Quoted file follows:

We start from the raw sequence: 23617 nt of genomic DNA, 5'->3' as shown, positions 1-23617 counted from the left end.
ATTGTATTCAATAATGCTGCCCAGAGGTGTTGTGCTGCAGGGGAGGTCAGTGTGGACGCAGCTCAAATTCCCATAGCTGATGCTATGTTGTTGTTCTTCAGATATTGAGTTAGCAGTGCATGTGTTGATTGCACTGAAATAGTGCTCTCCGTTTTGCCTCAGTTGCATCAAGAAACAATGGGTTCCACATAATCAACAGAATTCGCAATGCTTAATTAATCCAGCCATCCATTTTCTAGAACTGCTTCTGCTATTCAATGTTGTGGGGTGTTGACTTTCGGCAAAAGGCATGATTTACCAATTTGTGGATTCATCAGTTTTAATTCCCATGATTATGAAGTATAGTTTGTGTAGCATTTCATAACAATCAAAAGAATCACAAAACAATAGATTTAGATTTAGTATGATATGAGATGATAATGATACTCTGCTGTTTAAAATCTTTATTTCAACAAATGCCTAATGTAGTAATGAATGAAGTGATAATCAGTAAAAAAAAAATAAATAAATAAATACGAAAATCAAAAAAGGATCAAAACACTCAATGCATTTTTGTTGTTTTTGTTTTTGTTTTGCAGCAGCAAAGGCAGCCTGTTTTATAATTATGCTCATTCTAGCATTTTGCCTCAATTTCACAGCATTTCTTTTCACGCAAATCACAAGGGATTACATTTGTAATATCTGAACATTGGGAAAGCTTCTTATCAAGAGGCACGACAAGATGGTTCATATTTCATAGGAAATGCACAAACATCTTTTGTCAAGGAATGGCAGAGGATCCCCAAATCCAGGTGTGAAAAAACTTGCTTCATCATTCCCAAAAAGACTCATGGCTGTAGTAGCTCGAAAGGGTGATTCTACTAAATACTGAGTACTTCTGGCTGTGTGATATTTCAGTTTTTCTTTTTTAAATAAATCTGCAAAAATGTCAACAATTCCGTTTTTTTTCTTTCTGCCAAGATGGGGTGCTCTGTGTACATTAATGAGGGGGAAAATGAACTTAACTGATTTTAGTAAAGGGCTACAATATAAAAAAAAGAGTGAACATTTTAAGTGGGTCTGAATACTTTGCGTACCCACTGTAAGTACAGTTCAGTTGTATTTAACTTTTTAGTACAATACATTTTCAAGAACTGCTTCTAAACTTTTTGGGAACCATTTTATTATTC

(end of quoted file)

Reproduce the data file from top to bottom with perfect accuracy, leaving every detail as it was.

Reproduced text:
We start from the raw sequence: 23617 nt of genomic DNA, 5'->3' as shown, positions 1-23617 counted from the left end.
ATTGTATTCAATAATGCTGCCCAGAGGTGTTGTGCTGCAGGGGAGGTCAGTGTGGACGCAGCTCAAATTCCCATAGCTGATGCTATGTTGTTGTTCTTCAGATATTGAGTTAGCAGTGCATGTGTTGATTGCACTGAAATAGTGCTCTCCGTTTTGCCTCAGTTGCATCAAGAAACAATGGGTTCCACATAATCAACAGAATTCGCAATGCTTAATTAATCCAGCCATCCATTTTCTAGAACTGCTTCTGCTATTCAATGTTGTGGGGTGTTGACTTTCGGCAAAAGGCATGATTTACCAATTTGTGGATTCATCAGTTTTAATTCCCATGATTATGAAGTATAGTTTGTGTAGCATTTCATAACAATCAAAAGAATCACAAAACAATAGATTTAGATTTAGTATGATATGAGATGATAATGATACTCTGCTGTTTAAAATCTTTATTTCAACAAATGCCTAATGTAGTAATGAATGAAGTGATAATCAGTAAAAAAAAAATAAATAAATAAATACGAAAATCAAAAAAGGATCAAAACACTCAATGCATTTTTGTTGTTTTTGTTTTTGTTTTGCAGCAGCAAAGGCAGCCTGTTTTATAATTATGCTCATTCTAGCATTTTGCCTCAATTTCACAGCATTTCTTTTCACGCAAATCACAAGGGATTACATTTGTAATATCTGAACATTGGGAAAGCTTCTTATCAAGAGGCACGACAAGATGGTTCATATTTCATAGGAAATGCACAAACATCTTTTGTCAAGGAATGGCAGAGGATCCCCAAATCCAGGTGTGAAAAAACTTGCTTCATCATTCCCAAAAAGACTCATGGCTGTAGTAGCTCGAAAGGGTGATTCTACTAAATACTGAGTACTTCTGGCTGTGTGATATTTCAGTTTTTCTTTTTTAAATAAATCTGCAAAAATGTCAACAATTCCGTTTTTTTTCTTTCTGCCAAGATGGGGTGCTCTGTGTACATTAATGAGGGGGAAAATGAACTTAACTGATTTTAGTAAAGGGCTACAATATAAAAAAAAGAGTGAACATTTTAAGTGGGTCTGAATACTTTGCGTACCCACTGTAAGTACAGTTCAGTTGTATTTAACTTTTTAGTACAATACATTTTCAAGAACTGCTTCTAAACTTTTTGGGAACCATTTTATTATTC